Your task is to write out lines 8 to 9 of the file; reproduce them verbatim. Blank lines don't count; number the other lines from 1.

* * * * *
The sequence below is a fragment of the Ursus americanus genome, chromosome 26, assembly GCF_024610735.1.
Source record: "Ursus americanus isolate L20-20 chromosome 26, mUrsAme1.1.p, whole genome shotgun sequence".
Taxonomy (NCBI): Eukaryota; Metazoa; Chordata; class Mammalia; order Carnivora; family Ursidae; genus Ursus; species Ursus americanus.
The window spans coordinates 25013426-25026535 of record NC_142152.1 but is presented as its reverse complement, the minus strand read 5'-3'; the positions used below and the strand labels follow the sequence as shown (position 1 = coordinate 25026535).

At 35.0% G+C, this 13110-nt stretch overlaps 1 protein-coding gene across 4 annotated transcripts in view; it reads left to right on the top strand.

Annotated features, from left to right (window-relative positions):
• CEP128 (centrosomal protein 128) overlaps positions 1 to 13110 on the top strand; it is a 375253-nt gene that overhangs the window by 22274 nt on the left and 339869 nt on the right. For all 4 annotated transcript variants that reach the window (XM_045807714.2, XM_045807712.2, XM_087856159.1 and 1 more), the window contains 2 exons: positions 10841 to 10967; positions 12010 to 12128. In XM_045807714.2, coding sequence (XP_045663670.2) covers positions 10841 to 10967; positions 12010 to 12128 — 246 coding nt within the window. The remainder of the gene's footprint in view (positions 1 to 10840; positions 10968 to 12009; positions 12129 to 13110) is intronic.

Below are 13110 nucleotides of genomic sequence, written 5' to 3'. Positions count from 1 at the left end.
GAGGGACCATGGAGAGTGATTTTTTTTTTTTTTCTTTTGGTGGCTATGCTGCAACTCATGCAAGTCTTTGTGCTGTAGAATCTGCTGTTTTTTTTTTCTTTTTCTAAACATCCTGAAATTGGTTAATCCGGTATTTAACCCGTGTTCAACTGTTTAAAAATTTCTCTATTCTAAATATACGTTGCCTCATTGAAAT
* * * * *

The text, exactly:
Below are 13110 nucleotides of genomic sequence, written 5' to 3'. Positions count from 1 at the left end.
GAGGGACCATGGAGAGTGATTTTTTTTTTTTTTCTTTTGGTGGCTATGCTGCAACTCATGCAAGTCTTTGTGCTGTAGAATCTGCTGTTTTTTTTTTCTTTTTCTAAACATCCTGAAATTGGTTAATCCGGTATTTAACCCGTGTTCAACTGTTTAAAAATTTCTCTATTCTAAATATACGTTGCCTCATTGAAAT